Buffalo Bills running back C.J. Spiller unofficially is questionable again heading into Sunday’s game against Kansas City.
Spiller, who has been dealing with a high-ankle sprain that kept him out of last week’s game, practiced on a limited basis Wednesday. But both he and coach Doug Marrone said it is uncertain whether he will return to face the Chiefs.
“I’m definitely not back to normal yet,” Spiller said.
Spiller said he did some cutting on the ankle, rather than just running in a straight line.
“I definitely tried to do a little bit today and it did pretty good for the most part,” he said.
Spiller tweaked his knee in Week Three against the Jets, then injured the ankle in Week Four against Baltimore. A high-ankle sprain sometimes takes up to four to six weeks to heal. The Baltimore game was five weeks ago, but last week’s New Orleans game was the first one Spiller sat out.
“I’m glad coach came out and said it was a high-ankle sprain,” Spiller said. “Pretty much I knew that’s what it was, but I couldn’t tell y’all that. It is a four- to six-week injury. … That’s four to six if you’re not playing. I’ve been playing on it for, what, four weeks. Having Sunday off, all that did was give it more rest time, give me more days to let it heal.
“It could take just that one game or it could take another game,” Spiller said. “It’s all about how I feel and how I react. I definitely can’t go back out there until I’m back to my normal self and doing what I’m accustomed to doing and what my teammates are accustomed to seeing me doing out there.”
Besides Thad Lewis, also sitting out practice were running back Fred Jackson (knee), defensive tackle Kyle Williams (Achilles) and receiver Stevie Johnson (hip).
Jackson, Williams and Johnson are expected to face the Chiefs.
“Getting better every day,” Johnson said. “I’m pretty sure I’ll be out there on Sunday.”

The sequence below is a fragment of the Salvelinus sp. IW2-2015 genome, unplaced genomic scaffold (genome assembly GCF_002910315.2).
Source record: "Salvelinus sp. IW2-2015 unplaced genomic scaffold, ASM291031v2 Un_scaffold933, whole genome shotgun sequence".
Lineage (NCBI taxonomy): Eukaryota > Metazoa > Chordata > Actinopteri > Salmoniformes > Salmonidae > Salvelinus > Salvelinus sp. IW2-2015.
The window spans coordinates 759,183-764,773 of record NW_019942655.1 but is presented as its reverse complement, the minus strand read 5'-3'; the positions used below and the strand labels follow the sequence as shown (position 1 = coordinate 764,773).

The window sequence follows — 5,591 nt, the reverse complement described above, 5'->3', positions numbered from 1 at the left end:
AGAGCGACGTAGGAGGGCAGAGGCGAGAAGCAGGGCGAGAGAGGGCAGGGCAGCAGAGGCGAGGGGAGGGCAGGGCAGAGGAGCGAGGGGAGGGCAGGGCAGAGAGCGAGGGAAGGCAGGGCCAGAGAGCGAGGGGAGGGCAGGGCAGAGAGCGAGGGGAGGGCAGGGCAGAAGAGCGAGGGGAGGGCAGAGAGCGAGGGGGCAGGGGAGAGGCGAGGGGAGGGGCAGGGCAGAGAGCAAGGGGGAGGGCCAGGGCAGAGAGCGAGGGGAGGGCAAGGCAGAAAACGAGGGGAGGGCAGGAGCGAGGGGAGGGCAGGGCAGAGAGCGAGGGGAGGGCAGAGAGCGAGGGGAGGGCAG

The Bills have named former Xerox information technologist Michael Lyons as director of analytics.
Lyons, 50, will be responsible for analyzing and developing strategic performance initiatives for all functions of the Bills organization, including football operations, business development and marketing. An East Aurora native, Lyons served Xerox for 26 years as a data analytics expert responsible for analyzing raw data and creating business solutions for the Rochester-based, multi-national document management company. He graduated from the Massachusetts Institute of Technology and the University of Rochester.
“Mike is being brought in to assist us in a variety of ways,” said Russ Brandon, Bills president and chief executive officer. “Obviously the interesting part to fans is how he will assist football operations, salary cap management, salary cap valuations. We have a lot of pieces in place. Mike will help string those pearls together as he leads project teams in different departments.”
Brandon said the football-related research Lyons conducts will be under the direction of the members of the football department, such as Marrone, General Manager Doug Whaley, and Jim Overdorf, director of football operations.
“Some of that will come from Coach Marrone, some will come from Jim Overdorf, some will come from Doug Whaley, some will come from me, collectively, on projects we want to focus on heading into the future,” Brandon said. “He will also play a vital role in our business operations. But initially we will get him up and running relative to football analytics.”
Safety Jairus Byrd said he was taking a nap on Tuesday when the NFL trading deadline came and went and he was not dealt from Buffalo. Byrd was the subject of much trade speculation because he’s playing under the terms of a one-year franchise tag contract this season.
“I’m not surprised at all,” Byrd said of the fact no trade occurred. “I’m glad it’s over, behind us, now we can just work on winning games.”
Asked if he had heard any whispers of a possible trade from his agent, Byrd said, “I don’t want to get into that. I’m here. Let’s win.”
Is he glad to be staying in Buffalo?
“Yeah, let’s win,” he said.
Kansas City’s star running back, Jamaal Charles, did not practice due to a knee bruise.
“We’re going to let the thing settle down,” coach Andy Reid said. “I think he will be alright.”
The Bills signed 323-pound Stefan Charles off the Tennessee Titans’ practice squad and onto their 53-man roster. The 6-foot-5 Charles entered the NFL as an undrafted rookie this spring. He’s a native of Oshawa, Ont., who played college football in Canada with the University of Regina. In 22 career games with Regina, he had 19.5 tackles for loss and 9.5 sacks. He missed most of his fourth college season due to a hand injury. He was the No. 2 ranked Canadian prospect entering the 2013 Canadian Football League draft and was picked 10th overall. He’s 25.